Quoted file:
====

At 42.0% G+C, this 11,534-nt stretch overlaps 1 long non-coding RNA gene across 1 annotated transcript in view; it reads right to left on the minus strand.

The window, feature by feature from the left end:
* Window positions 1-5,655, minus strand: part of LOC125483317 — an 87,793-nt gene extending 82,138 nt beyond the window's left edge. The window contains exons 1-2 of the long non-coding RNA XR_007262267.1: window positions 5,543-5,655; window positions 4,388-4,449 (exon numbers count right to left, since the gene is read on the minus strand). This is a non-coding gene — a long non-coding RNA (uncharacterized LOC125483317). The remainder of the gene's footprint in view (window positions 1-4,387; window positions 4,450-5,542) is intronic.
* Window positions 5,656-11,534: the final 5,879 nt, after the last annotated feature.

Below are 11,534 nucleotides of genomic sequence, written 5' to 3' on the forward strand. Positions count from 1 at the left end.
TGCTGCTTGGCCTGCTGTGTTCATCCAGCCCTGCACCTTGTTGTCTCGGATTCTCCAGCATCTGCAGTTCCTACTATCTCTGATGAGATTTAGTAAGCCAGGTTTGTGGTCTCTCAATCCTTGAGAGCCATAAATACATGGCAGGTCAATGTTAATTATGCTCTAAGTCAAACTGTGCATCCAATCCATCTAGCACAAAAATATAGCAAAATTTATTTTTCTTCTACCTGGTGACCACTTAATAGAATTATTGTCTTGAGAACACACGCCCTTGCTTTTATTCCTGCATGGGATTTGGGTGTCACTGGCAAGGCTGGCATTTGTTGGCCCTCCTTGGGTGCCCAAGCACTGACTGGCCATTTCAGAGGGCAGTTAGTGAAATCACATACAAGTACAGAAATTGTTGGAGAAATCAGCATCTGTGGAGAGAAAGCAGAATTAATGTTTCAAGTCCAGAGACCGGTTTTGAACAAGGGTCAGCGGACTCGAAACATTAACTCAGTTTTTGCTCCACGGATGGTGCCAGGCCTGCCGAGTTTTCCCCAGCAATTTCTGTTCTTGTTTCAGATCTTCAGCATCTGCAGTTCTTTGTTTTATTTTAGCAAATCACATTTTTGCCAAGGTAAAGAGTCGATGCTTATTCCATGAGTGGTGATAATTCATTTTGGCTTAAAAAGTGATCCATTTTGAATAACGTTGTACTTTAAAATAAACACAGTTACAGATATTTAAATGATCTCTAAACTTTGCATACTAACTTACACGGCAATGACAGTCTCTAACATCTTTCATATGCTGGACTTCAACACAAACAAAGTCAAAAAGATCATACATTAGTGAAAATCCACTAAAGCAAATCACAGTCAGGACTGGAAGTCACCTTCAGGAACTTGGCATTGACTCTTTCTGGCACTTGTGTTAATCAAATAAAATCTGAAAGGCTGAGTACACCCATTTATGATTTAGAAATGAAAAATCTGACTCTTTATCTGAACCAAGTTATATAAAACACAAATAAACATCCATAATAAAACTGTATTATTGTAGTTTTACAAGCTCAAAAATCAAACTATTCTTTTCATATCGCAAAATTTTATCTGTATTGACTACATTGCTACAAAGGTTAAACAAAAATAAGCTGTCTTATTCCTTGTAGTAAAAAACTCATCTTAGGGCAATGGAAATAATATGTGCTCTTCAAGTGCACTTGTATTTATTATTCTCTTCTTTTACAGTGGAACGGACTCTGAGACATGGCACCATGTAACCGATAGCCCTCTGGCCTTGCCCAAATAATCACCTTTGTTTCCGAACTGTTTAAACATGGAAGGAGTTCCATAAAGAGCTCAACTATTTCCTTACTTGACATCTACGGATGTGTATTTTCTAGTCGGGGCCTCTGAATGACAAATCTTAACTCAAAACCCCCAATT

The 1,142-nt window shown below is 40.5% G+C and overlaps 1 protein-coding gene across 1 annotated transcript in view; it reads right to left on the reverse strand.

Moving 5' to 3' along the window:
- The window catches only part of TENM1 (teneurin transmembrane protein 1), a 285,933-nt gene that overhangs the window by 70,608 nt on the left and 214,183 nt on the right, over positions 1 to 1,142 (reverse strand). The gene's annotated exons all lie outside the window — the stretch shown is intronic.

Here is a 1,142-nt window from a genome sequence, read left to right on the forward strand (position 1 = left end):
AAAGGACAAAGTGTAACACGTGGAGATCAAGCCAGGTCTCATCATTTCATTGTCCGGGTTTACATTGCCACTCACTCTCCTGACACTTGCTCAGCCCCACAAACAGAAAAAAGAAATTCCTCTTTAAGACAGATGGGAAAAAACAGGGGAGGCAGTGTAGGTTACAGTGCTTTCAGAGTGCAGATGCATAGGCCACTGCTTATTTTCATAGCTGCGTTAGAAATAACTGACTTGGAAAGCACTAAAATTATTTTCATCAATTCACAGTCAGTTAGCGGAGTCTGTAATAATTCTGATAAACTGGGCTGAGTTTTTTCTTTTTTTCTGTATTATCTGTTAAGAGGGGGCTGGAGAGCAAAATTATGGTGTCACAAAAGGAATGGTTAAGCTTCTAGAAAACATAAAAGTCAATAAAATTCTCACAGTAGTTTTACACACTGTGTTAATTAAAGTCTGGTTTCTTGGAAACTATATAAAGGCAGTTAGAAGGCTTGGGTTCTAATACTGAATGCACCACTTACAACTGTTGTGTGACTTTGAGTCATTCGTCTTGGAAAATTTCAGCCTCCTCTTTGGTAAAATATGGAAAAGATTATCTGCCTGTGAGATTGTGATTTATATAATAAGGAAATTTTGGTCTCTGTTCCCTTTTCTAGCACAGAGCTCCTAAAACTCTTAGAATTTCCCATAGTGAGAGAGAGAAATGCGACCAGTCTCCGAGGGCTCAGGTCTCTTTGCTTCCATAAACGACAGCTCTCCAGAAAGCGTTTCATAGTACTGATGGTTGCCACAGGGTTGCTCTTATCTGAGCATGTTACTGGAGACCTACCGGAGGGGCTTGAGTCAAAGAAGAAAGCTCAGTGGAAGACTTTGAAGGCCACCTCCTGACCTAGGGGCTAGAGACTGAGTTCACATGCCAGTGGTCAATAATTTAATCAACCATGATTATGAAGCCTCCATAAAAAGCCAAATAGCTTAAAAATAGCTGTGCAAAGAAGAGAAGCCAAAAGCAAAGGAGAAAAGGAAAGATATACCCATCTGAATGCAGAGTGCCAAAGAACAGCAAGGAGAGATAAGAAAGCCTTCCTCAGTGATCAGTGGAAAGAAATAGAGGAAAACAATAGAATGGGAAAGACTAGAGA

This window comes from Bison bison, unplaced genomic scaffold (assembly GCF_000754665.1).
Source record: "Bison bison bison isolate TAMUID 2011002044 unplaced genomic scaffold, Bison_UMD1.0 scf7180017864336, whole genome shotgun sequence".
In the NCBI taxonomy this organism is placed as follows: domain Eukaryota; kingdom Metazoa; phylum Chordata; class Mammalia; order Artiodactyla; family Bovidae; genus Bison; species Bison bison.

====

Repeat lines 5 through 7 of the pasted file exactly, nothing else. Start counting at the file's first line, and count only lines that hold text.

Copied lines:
Below are 11,534 nucleotides of genomic sequence, written 5' to 3' on the forward strand. Positions count from 1 at the left end.
TGCTGCTTGGCCTGCTGTGTTCATCCAGCCCTGCACCTTGTTGTCTCGGATTCTCCAGCATCTGCAGTTCCTACTATCTCTGATGAGATTTAGTAAGCCAGGTTTGTGGTCTCTCAATCCTTGAGAGCCATAAATACATGGCAGGTCAATGTTAATTATGCTCTAAGTCAAACTGTGCATCCAATCCATCTAGCACAAAAATATAGCAAAATTTATTTTTCTTCTACCTGGTGACCACTTAATAGAATTATTGTCTTGAGAACACACGCCCTTGCTTTTATTCCTGCATGGGATTTGGGTGTCACTGGCAAGGCTGGCATTTGTTGGCCCTCCTTGGGTGCCCAAGCACTGACTGGCCATTTCAGAGGGCAGTTAGTGAAATCACATACAAGTACAGAAATTGTTGGAGAAATCAGCATCTGTGGAGAGAAAGCAGAATTAATGTTTCAAGTCCAGAGACCGGTTTTGAACAAGGGTCAGCGGACTCGAAACATTAACTCAGTTTTTGCTCCACGGATGGTGCCAGGCCTGCCGAGTTTTCCCCAGCAATTTCTGTTCTTGTTTCAGATCTTCAGCATCTGCAGTTCTTTGTTTTATTTTAGCAAATCACATTTTTGCCAAGGTAAAGAGTCGATGCTTATTCCATGAGTGGTGATAATTCATTTTGGCTTAAAAAGTGATCCATTTTGAATAACGTTGTACTTTAAAATAAACACAGTTACAGATATTTAAATGATCTCTAAACTTTGCATACTAACTTACACGGCAATGACAGTCTCTAACATCTTTCATATGCTGGACTTCAACACAAACAAAGTCAAAAAGATCATACATTAGTGAAAATCCACTAAAGCAAATCACAGTCAGGACTGGAAGTCACCTTCAGGAACTTGGCATTGACTCTTTCTGGCACTTGTGTTAATCAAATAAAATCTGAAAGGCTGAGTACACCCATTTATGATTTAGAAATGAAAAATCTGACTCTTTATCTGAACCAAGTTATATAAAACACAAATAAACATCCATAATAAAACTGTATTATTGTAGTTTTACAAGCTCAAAAATCAAACTATTCTTTTCATATCGCAAAATTTTATCTGTATTGACTACATTGCTACAAAGGTTAAACAAAAATAAGCTGTCTTATTCCTTGTAGTAAAAAACTCATCTTAGGGCAATGGAAATAATATGTGCTCTTCAAGTGCACTTGTATTTATTATTCTCTTCTTTTACAGTGGAACGGACTCTGAGACATGGCACCATGTAACCGATAGCCCTCTGGCCTTGCCCAAATAATCACCTTTGTTTCCGAACTGTTTAAACATGGAAGGAGTTCCATAAAGAGCTCAACTATTTCCTTACTTGACATCTACGGATGTGTATTTTCTAGTCGGGGCCTCTGAATGACAAATCTTAACTCAAAACCCCCAATT

The 1,142-nt window shown below is 40.5% G+C and overlaps 1 protein-coding gene across 1 annotated transcript in view; it reads right to left on the reverse strand.